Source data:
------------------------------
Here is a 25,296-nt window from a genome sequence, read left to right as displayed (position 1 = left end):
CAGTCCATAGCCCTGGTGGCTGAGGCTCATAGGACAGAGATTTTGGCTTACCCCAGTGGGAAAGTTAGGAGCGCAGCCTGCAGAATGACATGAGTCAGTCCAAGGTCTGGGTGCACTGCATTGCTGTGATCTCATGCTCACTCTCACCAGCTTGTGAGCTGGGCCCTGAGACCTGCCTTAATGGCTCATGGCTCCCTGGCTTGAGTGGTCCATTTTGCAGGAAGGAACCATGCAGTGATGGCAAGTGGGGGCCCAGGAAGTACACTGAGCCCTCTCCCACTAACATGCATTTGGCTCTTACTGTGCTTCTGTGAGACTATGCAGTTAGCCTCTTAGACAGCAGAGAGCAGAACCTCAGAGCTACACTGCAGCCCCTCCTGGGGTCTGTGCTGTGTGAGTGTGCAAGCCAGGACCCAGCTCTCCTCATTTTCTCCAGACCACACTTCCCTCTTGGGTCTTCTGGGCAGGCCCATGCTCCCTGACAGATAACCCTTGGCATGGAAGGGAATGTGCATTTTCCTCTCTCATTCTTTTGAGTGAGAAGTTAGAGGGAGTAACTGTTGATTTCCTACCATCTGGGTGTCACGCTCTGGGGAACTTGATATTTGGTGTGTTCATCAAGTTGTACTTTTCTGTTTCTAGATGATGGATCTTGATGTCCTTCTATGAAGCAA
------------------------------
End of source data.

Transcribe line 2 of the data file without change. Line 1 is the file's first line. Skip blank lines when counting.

CAGTCCATAGCCCTGGTGGCTGAGGCTCATAGGACAGAGATTTTGGCTTACCCCAGTGGGAAAGTTAGGAGCGCAGCCTGCAGAATGACATGAGTCAGTCCAAGGTCTGGGTGCACTGCATTGCTGTGATCTCATGCTCACTCTCACCAGCTTGTGAGCTGGGCCCTGAGACCTGCCTTAATGGCTCATGGCTCCCTGGCTTGAGTGGTCCATTTTGCAGGAAGGAACCATGCAGTGATGGCAAGTGGGGGCCCAGGAAGTACACTGAGCCCTCTCCCACTAACATGCATTTGGCTCTTACTGTGCTTCTGTGAGACTATGCAGTTAGCCTCTTAGACAGCAGAGAGCAGAACCTCAGAGCTACACTGCAGCCCCTCCTGGGGTCTGTGCTGTGTGAGTGTGCAAGCCAGGACCCAGCTCTCCTCATTTTCTCCAGACCACACTTCCCTCTTGGGTCTTCTGGGCAGGCCCATGCTCCCTGACAGATAACCCTTGGCATGGAAGGGAATGTGCATTTTCCTCTCTCATTCTTTTGAGTGAGAAGTTAGAGGGAGTAACTGTTGATTTCCTACCATCTGGGTGTCACGCTCTGGGGAACTTGATATTTGGTGTGTTCATCAAGTTGTACTTTTCTGTTTCTAGATGATGGATCTTGATGTCCTTCTATGAAGCAA